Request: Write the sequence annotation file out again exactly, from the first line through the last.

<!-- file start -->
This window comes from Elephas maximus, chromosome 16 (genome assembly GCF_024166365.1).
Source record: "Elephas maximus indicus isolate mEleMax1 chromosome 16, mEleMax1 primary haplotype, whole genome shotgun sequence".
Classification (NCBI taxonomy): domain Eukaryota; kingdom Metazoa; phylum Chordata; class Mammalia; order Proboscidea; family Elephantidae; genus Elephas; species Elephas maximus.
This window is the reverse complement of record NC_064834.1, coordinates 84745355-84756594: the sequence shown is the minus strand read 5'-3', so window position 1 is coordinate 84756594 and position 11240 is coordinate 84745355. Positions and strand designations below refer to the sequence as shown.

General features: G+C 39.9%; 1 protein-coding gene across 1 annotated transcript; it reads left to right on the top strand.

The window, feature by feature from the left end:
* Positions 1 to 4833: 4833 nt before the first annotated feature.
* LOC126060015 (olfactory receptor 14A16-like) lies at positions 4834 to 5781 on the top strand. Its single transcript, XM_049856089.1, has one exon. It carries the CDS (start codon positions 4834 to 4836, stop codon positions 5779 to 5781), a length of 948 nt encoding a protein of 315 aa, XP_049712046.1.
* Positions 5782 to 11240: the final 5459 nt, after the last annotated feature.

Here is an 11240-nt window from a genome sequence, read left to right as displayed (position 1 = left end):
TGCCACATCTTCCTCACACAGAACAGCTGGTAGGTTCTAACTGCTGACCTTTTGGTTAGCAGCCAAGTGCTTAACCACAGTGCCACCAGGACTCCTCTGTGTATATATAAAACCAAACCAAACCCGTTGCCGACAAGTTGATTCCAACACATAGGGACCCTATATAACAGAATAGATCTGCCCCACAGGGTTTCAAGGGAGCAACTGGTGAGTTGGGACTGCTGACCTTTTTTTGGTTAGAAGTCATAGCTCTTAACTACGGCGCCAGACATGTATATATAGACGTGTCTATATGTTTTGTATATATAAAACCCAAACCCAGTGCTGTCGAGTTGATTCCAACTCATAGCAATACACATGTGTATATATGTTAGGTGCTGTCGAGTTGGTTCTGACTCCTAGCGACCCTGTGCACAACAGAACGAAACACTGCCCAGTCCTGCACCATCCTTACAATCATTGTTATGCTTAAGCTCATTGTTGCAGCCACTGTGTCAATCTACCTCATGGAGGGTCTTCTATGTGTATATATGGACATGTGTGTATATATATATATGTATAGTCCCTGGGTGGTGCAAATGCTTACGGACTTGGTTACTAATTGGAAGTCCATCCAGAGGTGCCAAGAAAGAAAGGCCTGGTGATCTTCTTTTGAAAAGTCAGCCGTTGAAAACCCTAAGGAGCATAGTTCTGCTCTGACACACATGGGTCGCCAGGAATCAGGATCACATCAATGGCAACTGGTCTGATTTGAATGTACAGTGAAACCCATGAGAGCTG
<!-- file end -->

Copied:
This window comes from Elephas maximus, chromosome 16 (genome assembly GCF_024166365.1).
Source record: "Elephas maximus indicus isolate mEleMax1 chromosome 16, mEleMax1 primary haplotype, whole genome shotgun sequence".
Classification (NCBI taxonomy): domain Eukaryota; kingdom Metazoa; phylum Chordata; class Mammalia; order Proboscidea; family Elephantidae; genus Elephas; species Elephas maximus.
This window is the reverse complement of record NC_064834.1, coordinates 84745355-84756594: the sequence shown is the minus strand read 5'-3', so window position 1 is coordinate 84756594 and position 11240 is coordinate 84745355. Positions and strand designations below refer to the sequence as shown.

General features: G+C 39.9%; 1 protein-coding gene across 1 annotated transcript; it reads left to right on the top strand.

The window, feature by feature from the left end:
* Positions 1 to 4833: 4833 nt before the first annotated feature.
* LOC126060015 (olfactory receptor 14A16-like) lies at positions 4834 to 5781 on the top strand. Its single transcript, XM_049856089.1, has one exon. It carries the CDS (start codon positions 4834 to 4836, stop codon positions 5779 to 5781), a length of 948 nt encoding a protein of 315 aa, XP_049712046.1.
* Positions 5782 to 11240: the final 5459 nt, after the last annotated feature.

Here is an 11240-nt window from a genome sequence, read left to right as displayed (position 1 = left end):
TGCCACATCTTCCTCACACAGAACAGCTGGTAGGTTCTAACTGCTGACCTTTTGGTTAGCAGCCAAGTGCTTAACCACAGTGCCACCAGGACTCCTCTGTGTATATATAAAACCAAACCAAACCCGTTGCCGACAAGTTGATTCCAACACATAGGGACCCTATATAACAGAATAGATCTGCCCCACAGGGTTTCAAGGGAGCAACTGGTGAGTTGGGACTGCTGACCTTTTTTTGGTTAGAAGTCATAGCTCTTAACTACGGCGCCAGACATGTATATATAGACGTGTCTATATGTTTTGTATATATAAAACCCAAACCCAGTGCTGTCGAGTTGATTCCAACTCATAGCAATACACATGTGTATATATGTTAGGTGCTGTCGAGTTGGTTCTGACTCCTAGCGACCCTGTGCACAACAGAACGAAACACTGCCCAGTCCTGCACCATCCTTACAATCATTGTTATGCTTAAGCTCATTGTTGCAGCCACTGTGTCAATCTACCTCATGGAGGGTCTTCTATGTGTATATATGGACATGTGTGTATATATATATATGTATAGTCCCTGGGTGGTGCAAATGCTTACGGACTTGGTTACTAATTGGAAGTCCATCCAGAGGTGCCAAGAAAGAAAGGCCTGGTGATCTTCTTTTGAAAAGTCAGCCGTTGAAAACCCTAAGGAGCATAGTTCTGCTCTGACACACATGGGTCGCCAGGAATCAGGATCACATCAATGGCAACTGGTCTGATTTGAATGTACAGTGAAACCCATGAGAGCTG